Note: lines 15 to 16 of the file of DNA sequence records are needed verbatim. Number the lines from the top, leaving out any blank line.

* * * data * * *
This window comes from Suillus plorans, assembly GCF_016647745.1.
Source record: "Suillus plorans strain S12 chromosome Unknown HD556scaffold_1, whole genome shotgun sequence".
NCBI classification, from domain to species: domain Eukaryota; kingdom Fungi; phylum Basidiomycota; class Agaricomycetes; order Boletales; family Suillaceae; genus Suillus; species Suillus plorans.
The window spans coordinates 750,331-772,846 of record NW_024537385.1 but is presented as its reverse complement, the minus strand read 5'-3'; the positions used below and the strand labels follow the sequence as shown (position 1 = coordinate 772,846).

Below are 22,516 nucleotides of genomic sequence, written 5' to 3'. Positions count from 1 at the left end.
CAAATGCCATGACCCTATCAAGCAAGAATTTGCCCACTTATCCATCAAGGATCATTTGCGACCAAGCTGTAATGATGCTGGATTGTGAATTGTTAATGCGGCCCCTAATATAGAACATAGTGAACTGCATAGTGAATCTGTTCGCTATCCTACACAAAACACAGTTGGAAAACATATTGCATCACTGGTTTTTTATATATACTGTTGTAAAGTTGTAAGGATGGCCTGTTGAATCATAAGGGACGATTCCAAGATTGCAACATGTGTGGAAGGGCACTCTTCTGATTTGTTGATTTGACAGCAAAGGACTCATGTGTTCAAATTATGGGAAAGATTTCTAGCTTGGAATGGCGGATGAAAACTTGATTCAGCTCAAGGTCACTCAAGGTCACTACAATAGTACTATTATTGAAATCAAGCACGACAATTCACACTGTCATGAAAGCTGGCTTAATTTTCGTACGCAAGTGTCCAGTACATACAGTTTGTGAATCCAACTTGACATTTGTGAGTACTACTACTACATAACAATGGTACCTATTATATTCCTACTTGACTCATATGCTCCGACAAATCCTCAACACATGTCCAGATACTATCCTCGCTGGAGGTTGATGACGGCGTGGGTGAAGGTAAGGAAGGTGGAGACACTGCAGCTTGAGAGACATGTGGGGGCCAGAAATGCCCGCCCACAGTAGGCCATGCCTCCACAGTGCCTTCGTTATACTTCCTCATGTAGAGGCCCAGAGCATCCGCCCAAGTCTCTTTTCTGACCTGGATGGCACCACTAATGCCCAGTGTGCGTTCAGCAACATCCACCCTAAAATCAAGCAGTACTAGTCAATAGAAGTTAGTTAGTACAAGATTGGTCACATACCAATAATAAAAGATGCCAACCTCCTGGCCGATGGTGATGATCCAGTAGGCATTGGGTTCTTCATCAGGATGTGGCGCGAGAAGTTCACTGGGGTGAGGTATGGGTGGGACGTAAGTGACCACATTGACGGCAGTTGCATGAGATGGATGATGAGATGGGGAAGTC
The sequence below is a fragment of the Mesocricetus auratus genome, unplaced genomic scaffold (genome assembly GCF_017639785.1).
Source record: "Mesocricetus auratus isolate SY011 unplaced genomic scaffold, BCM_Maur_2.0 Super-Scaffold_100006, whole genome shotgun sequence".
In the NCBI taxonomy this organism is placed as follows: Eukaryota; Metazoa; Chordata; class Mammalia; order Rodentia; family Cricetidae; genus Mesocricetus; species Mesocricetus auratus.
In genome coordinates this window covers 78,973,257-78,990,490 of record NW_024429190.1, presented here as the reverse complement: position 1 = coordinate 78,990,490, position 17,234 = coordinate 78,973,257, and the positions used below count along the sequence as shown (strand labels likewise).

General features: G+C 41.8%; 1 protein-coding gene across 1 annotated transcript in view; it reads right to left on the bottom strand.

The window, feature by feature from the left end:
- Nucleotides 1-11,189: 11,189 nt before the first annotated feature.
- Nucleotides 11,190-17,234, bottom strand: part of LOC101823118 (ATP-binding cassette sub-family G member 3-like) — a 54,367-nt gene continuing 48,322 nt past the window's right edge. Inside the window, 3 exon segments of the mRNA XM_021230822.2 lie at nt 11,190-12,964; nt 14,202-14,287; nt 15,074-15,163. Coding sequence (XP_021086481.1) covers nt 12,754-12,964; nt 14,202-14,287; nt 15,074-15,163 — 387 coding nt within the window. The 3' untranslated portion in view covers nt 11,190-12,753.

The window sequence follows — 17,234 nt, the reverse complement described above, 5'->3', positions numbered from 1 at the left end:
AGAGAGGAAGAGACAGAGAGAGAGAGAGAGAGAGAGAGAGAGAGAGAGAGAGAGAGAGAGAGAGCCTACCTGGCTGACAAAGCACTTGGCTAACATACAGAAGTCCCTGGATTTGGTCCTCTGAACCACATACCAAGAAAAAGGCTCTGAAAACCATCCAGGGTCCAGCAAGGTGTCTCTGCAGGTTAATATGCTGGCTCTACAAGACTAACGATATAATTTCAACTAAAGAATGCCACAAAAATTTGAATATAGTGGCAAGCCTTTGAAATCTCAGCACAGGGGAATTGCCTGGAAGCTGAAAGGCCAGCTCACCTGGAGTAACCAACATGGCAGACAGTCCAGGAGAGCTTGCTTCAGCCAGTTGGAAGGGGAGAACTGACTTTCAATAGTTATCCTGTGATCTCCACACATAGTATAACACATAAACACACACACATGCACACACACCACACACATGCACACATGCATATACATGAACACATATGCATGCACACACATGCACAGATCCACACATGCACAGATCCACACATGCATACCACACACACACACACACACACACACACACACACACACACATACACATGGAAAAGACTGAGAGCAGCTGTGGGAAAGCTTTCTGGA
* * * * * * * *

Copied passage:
The window sequence follows — 17,234 nt, the reverse complement described above, 5'->3', positions numbered from 1 at the left end:
AGAGAGGAAGAGACAGAGAGAGAGAGAGAGAGAGAGAGAGAGAGAGAGAGAGAGAGAGAGAGAGCCTACCTGGCTGACAAAGCACTTGGCTAACATACAGAAGTCCCTGGATTTGGTCCTCTGAACCACATACCAAGAAAAAGGCTCTGAAAACCATCCAGGGTCCAGCAAGGTGTCTCTGCAGGTTAATATGCTGGCTCTACAAGACTAACGATATAATTTCAACTAAAGAATGCCACAAAAATTTGAATATAGTGGCAAGCCTTTGAAATCTCAGCACAGGGGAATTGCCTGGAAGCTGAAAGGCCAGCTCACCTGGAGTAACCAACATGGCAGACAGTCCAGGAGAGCTTGCTTCAGCCAGTTGGAAGGGGAGAACTGACTTTCAATAGTTATCCTGTGATCTCCACACATAGTATAACACATAAACACACACACATGCACACACACCACACACATGCACACATGCATATACATGAACACATATGCATGCACACACATGCACAGATCCACACATGCACAGATCCACACATGCATACCACACACACACACACACACACACACACACACACACACACATACACATGGAAAAGACTGAGAGCAGCTGTGGGAAAGCTTTCTGGA